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Too Much Democracy: Amitabh Kant On Democracy, Truth Or Freudian Slip?

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Too Much Democracy: Farmers are still on the street as protests intensify against the new farm laws countrywide. The BJP-led NDA government has demonstrated political woe to carry out tough reforms. Yesterday, NITI Aayog CEO ignited controversy and war of words across social-media with his latest statement while addressing an online event conducted by Swarajya magazine.

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Kant said that India is too much of a democracy and that so much so is such a democracy in access that we can not even go ahead with difficult reforms. He went on to add that it is difficult to compete against China without hard reforms and that states now must carry the baton and carry out the next wave of reforms.

Referring to measures taken by the centre concerning mining, coal, labour, agriculture. Kant added that if 10-12 states grow at a higher rate than there is no reason why India would not grow at a higher rate. “We have asked Union Territories to privatise discoms. Discoms must become far more competitive and provide more shield power. Tough reforms are very difficult in the Indian context. We have too much democracy that we need a political vote to carry out these reforms, and many more reforms still need to be done” news agency PTI quoted Kant.

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Too Much Democracy: Kant later tried clarifying the damage done by saying that he had contextualized his statement in a completely different context.
Kant tweeted to say that he was misquoted on the phrase he used(Too Much Democracy). “I was speaking about the MEIS scheme & resources being spread thin & need for creating global champions in the manufacturing sector.”


However, the question remains that even if we contextualize it in his context, does the context take away from the statement that has been made on India’s democracy? Are we a democracy in excess?

The correct way to define democracy itself carries the essence of collective decision making power and self-governance of the people, implicitly in a social and political sense. While talking of that, Freedom of Speech comes into picture from which dissent flows but talking about it in context of farmers’ protest; the farmers were never even consulted, let alone participate in formulating the reforms made for them.

But when Kant says we have too much democracy, it raises brows because you either have democracy or you do not have it; there is no grey area. And even if there is, it should be called something else like regulated democracy, dictatorship but democracy. The government in the past has made statements saying that the citizens do not know what is best for them, ergo, they come forward as stepping stone to guide citizens on the path of development and self-sufficiency; highlighting the government’s patronizing attitude.

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The fact remains that if we have institutions like the judiciary, civil authorities, bureaucracy and so forth to redress citizens grievances and once they start collapsing one after another then people will take to the streets to make their voices heard. It also brings in the question of whether people should trust those onto whom they give the most amount of power? Fact is that democracy is an act of collective self-governance amongst social equals, and unfortunately, we are not a democracy because we are still plagued by huge levels of social equality, not to mention economic equality, etcetera.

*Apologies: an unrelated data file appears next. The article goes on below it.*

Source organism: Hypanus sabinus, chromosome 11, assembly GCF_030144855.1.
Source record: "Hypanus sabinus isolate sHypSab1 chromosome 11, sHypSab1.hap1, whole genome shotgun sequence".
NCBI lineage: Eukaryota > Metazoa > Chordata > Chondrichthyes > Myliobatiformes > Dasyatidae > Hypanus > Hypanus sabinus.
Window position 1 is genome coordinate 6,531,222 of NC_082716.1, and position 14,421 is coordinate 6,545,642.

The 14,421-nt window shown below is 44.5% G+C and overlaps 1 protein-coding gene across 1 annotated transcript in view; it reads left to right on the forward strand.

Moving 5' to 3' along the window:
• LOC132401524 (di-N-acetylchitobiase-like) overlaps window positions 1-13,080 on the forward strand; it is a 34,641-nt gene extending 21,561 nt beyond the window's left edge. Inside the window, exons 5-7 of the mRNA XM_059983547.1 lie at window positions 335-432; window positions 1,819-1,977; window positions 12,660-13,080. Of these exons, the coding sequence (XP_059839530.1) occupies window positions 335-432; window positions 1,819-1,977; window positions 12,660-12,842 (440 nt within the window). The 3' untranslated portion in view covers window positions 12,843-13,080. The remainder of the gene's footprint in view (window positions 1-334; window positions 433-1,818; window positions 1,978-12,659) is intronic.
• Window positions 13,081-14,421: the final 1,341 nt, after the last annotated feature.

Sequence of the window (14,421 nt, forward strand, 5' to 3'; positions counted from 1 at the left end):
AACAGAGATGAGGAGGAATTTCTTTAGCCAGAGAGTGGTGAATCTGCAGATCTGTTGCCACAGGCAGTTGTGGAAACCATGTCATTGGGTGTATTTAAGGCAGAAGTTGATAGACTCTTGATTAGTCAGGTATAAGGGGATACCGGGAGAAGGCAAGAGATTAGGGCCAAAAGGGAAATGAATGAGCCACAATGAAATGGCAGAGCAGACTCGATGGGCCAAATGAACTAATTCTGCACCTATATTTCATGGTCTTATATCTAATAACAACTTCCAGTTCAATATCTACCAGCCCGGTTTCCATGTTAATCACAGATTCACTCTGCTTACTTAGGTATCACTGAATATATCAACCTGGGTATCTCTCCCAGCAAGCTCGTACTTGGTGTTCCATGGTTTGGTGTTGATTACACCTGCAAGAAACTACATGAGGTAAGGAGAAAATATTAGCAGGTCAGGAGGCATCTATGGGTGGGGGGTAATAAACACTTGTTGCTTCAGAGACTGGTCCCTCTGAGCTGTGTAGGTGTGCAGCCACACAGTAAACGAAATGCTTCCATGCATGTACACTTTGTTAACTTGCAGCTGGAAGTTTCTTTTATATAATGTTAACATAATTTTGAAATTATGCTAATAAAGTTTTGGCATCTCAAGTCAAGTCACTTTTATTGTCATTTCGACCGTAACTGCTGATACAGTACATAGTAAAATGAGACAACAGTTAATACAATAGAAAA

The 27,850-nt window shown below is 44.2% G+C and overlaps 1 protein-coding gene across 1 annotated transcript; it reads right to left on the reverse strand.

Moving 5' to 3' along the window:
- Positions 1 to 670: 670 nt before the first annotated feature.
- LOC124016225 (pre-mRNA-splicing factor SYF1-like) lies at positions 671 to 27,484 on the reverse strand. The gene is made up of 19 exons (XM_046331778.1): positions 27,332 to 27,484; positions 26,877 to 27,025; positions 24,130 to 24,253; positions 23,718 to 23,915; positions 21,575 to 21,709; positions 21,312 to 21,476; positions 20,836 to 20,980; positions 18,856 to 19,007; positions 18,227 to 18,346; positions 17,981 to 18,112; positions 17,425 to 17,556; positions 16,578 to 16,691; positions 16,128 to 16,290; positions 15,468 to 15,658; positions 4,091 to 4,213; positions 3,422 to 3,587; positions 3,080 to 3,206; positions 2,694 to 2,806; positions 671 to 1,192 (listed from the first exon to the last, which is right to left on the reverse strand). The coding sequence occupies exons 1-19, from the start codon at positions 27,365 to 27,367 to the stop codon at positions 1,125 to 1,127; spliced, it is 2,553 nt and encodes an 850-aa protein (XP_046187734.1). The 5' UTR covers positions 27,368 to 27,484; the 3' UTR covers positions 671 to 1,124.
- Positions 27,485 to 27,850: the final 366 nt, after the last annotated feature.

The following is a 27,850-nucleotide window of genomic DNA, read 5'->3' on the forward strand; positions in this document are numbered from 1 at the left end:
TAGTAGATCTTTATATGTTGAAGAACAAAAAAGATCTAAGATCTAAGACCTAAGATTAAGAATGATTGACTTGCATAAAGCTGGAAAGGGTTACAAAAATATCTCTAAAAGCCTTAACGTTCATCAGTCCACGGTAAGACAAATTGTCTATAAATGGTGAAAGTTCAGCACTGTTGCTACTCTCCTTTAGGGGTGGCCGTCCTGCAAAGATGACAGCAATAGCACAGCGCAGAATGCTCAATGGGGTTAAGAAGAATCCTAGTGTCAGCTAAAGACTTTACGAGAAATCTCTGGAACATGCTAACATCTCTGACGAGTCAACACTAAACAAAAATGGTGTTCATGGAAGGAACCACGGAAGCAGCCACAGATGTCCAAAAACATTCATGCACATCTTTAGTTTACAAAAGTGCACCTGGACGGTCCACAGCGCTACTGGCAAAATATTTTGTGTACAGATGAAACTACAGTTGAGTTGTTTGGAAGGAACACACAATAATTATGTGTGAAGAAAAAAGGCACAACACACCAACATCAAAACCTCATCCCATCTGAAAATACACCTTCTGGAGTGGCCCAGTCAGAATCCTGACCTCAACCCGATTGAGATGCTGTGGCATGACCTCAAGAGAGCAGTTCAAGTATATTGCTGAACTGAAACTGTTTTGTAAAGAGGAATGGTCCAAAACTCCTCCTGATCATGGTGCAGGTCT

The institutions in our society have to be regulated, and as Baba Ambedkar said while ratifying the constitution that “this political revolution is not enough until we have a social revolution in this country.” The vibrance of democracy will only come out when we as citizens come to protect the pillars of the democracy that protect our fundamental rights. Democracy is not good unto itself and becomes a meaningless act if we do not have different voices and opportunity to express dissent and opinions.

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Saying that people should not block roads and when there is no space for a conversation is what exactly people will do to show the government its place because the government gets elected by the people and should be for the people at all times. The protest by farmers have its root in human rights. They are marching for their livelihood, mere survival and to save themselves from exploitation at the hands of corporates. The whole nation ought to stand in solidarity with them.

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During the virtual session, the CEO also responded to questions about the ongoing farmers’ agitation. He reiterated the center’s stance that MSP and APMC will remain, adding that the new farm laws will give farmers a choice to sell their products to whomever they want. As many as one champion sectors have been identified by the government and will receive production incentives. He went on to say that this was a step to strengthen the center’s Atmanirbhar Bharat narrative. Adding that these sectors will contribute to making India a manufacturing hub by providing economies of scale.

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